Actress Raquel Welch dead at 82 Welch is best known for her roles in Fantastic Voyage and One Million Years B.C. She is survived by her son and daughter.

Raquel Welch, actress and Hollywood sex symbol, dead at 82

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Raquel Welch has died at 82. As NPR's Chloe Veltman tells us, the movie and TV star worked hard over her long career to move beyond being pigeonholed as a sex symbol.

CHLOE VELTMAN, BYLINE: Raquel Welch's appearance in the 1966 sci-fi adventure "Fantastic Voyage" in a skintight white bodysuit certainly got moviegoers' attention.


RAQUEL WELCH: (As Cora) Open it. Open it before they get here.

STEPHEN BOYD: (As Grant) I can't till the hatch is flooded.

VELTMAN: But it was the film "One Million Years B.C.," made that same year, that sealed the actress's reputation as an international sex symbol.


UNIDENTIFIED PERSON: See her as Loana the fair one, who deserted her tribe and risked her life to follow Tumak of the Rock people.

BOB MONDELLO, BYLINE: There was a poster for "One Million Years B.C." where she was in a - guess you'd call it a fur bikini, and she's standing there looking fierce.

VELTMAN: That's NPR movie critic Bob Mondello. He says Welch wasn't required to act very much in her early movies. It was all about her visual appeal.

MONDELLO: And she rode that to enormous fame.

VELTMAN: Over a career spanning more than 50 years, the actress worked hard to eschew the bombshell stereotype. Mondello says she was brilliant at comedy.

MONDELLO: She knew she had comic chops, and she wanted to show those off. And so when she got cast in "The Three Musketeers," she was very funny.


WELCH: (As Constance de Bonacieux) Sir, you must help me. You are young and gallant. My husband is just a weak man troubled with wind.

VELTMAN: Welch won a Golden Globe Award for her performance in that film in 1974. One of her most hilarious roles was playing a heightened version of herself on the hit show "Seinfeld."


WELCH: No. No, I told you, I don't want to do that. If you bring it up again, I'll feed your genitals to a wolf.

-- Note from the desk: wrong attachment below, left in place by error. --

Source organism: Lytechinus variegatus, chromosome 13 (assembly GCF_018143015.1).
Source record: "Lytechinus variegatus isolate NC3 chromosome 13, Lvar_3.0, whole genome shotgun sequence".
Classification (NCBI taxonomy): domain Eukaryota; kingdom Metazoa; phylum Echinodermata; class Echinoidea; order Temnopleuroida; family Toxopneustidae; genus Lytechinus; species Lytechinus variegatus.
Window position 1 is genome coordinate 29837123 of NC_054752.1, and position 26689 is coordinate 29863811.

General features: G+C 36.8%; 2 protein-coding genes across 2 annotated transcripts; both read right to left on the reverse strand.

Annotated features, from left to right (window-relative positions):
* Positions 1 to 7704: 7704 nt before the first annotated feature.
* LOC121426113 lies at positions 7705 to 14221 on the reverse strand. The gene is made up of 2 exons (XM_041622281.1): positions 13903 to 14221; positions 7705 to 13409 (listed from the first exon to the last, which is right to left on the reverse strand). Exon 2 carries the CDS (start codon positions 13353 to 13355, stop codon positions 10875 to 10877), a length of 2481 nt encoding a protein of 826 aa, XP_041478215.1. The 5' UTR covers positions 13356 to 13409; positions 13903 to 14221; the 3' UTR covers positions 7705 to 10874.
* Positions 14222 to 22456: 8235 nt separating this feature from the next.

VELTMAN: Raquel Welch was born Jo Raquel Tejada in Chicago, Ill., to a Bolivian father and an American mother. She didn't discuss her Latina heritage during her early career. Film critic and Entertainment Weekly editor Yolanda Machado says the actress had to hide her identity to succeed.

YOLANDA MACHADO: And despite what a heavy weight that may have been to conceal, she triumphed in memorable performances that stand as a portal into an entire generation.

VELTMAN: But the actress eventually embraced her roots in public. Starting in the early aughts, Welch began to speak openly about her background in interviews. And she played Latina roles, like Aunt Dora in the PBS show "American Family," about a Latino family in Los Angeles.


WELCH: (As Aunt Dora) Jess, this is wheatgrass, OK? You squeeze the grass for the juice, and then you drink it for strength and vitality.

EDWARD JAMES OLMOS: (As Jess Gonzalez) You're drinking grass.

WELCH: (As Aunt Dora) It's really quite delicious.

VELTMAN: TV writer and political cartoonist Lalo Alcaraz says Welch's Latino identity came as a surprise to many, including himself. Like many young men of his generation, he says he originally just ogled her up there on screen.

LALO ALCARAZ: I just was like, wow, look at Raquel Welch. She's beautiful.

VELTMAN: Learning about the actress's Latina heritage eventually turned him into a mega fan.

ALCARAZ: We don't have that many stars, so Raquel Welch is viewed as one of our stars. And I'm happy and proud about that.

VELTMAN: Alcaraz says one of his personal highlights was getting his picture taken with Welch at the wrap party for "American Family." He was there as a friend of the directors.

ALCARAZ: I brought a disposable camera - you know, those little yellow ones - with the express purpose of getting a photo with Raquel Welch.

VELTMAN: When the news broke about Raquel Welch's death, he posted that photo on social media. Alcaraz says the star was very gracious, and he was very giddy.

Chloe Veltman, NPR News.


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